Posterior Upper Cervicals: Palpate the OA for range of motion. In addition sweep you fingers left to right lateral to the midline feeling for hypertonicity and tenderness.
Hyoid / Trachea: Translate the hyoid bone side to side. Hyoid should glide freely left to right. Any muscle tension may indicate a tongue tie. The position of the hyoid is also important. A tongue tie may pull the hyoid superiorly. Translate the trachea side to side to the end feel. The side most inhibited by the frenulum will have diminished translation away from it.
Supra Hyoid Area: Palpate the muscles using side to side motions perpendicular to the muscle bellies under the mandible including the digastric muscles. The muscles should feel soft and pliable. Hypertonicity may be associated with a tongue tie. There is not often tenderness felt here.
Floor of Mouth / Tongue: With an index finger, gently palpate the floor of the mouth looking for hypertonicity. Then look for tension at the base of the tongue lifting it up towards the roof of the mouth. The floor of the mouth should not be pulled up when the tongue is lifted towards the roof of the mouth. I have noted that the right side is more often affected. Also pinch the tongue and roll your fingertips looking for any knots. Be gentle as this area can be very sensitive and will be more so based on the severity of the tongue tie. Compare sides for hypertonicity and tenderness and correlate with your other findings.
At this point, evaluate the tongue tie by having the patient put the tip of the tongue to the roof of the mouth and open their mouth as much as possible. Sweep your index back and forth perpendicular to the frenulum. If it feels like you are strumming a guitar string, that is a positive result for a tongue tie.
Masseters / Buccinators: Place your fingertips over the muscle belly of the masseter muscles and glide side to side perpendicular to the muscle fibers. Note hypertonicity and tenderness here. Next do the same on the cheek over the teeth looking for hypertonicity and tenderness.
Other areas where some have felt relief are in the arms, forearms, thoracic spine, lumbar spine, sacrum, pelvis, and psoas muscles to name a few. Although I am just starting to learn about this, some of the patients who are good candidates are reporting dramatic relief. By placing so much tension on the throat and esophagus, could a tongue tie produce a hiatal hernia? I have no evidence but it seems strongly possible from what I have been seeing.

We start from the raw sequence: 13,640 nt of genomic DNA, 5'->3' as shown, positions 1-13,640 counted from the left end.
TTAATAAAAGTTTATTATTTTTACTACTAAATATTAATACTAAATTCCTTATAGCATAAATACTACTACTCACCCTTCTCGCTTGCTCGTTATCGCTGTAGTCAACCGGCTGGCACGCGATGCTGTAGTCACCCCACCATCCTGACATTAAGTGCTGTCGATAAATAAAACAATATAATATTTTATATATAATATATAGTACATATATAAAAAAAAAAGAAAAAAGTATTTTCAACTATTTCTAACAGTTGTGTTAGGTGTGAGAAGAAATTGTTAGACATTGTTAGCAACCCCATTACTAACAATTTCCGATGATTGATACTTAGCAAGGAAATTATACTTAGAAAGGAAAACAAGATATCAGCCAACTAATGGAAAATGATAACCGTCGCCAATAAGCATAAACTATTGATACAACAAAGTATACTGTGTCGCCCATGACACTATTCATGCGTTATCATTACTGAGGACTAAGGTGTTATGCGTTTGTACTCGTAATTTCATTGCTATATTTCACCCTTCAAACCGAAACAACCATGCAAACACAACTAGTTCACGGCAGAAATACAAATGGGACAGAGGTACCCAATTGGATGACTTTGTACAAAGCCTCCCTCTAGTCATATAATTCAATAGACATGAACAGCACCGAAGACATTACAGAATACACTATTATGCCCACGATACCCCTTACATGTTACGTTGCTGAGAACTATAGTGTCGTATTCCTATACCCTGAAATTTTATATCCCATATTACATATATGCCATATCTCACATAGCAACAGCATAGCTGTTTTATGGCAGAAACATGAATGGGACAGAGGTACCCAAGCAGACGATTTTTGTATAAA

How Does A Frenectomy Fit With Osteopathic Principles?
Osteopathic principles are about structure and function and the body functioning as a unit. Treatments are aimed at restoring anatomy as much as possible to the ideal perfect. Understanding normal embryologic development, the frenulum is a structure that is meant to regress and not inhibit the normal function of the tongue. Therefore, the frenectomy is about completing the process that nature started to free the tongue so it may function optimally. This allows the body to function more optimally.
After evaluating the above structures, treat nothing but the tongue. Use osteopathic principles to treat the tongue and reassess to see how all those areas have changed or not. The changes are generally minimal compared to having a frenectomy because the tethered tongue cannot be overcome from my experience. Realize that the lingual frenulum will prevent permanent changes from taking place. Have the patient consider a laser frenectomy if they are good candidates. Laser frenectomies have shorter healing times and do not require stitches. As long as it is done well and completely, this can provide the most complete and long-lasting relief. After the frenectomy, re-evaluate how the areas above have changed from before to after. Once healed, recheck the frenulum to see if it has been completely corrected and does not need a revision.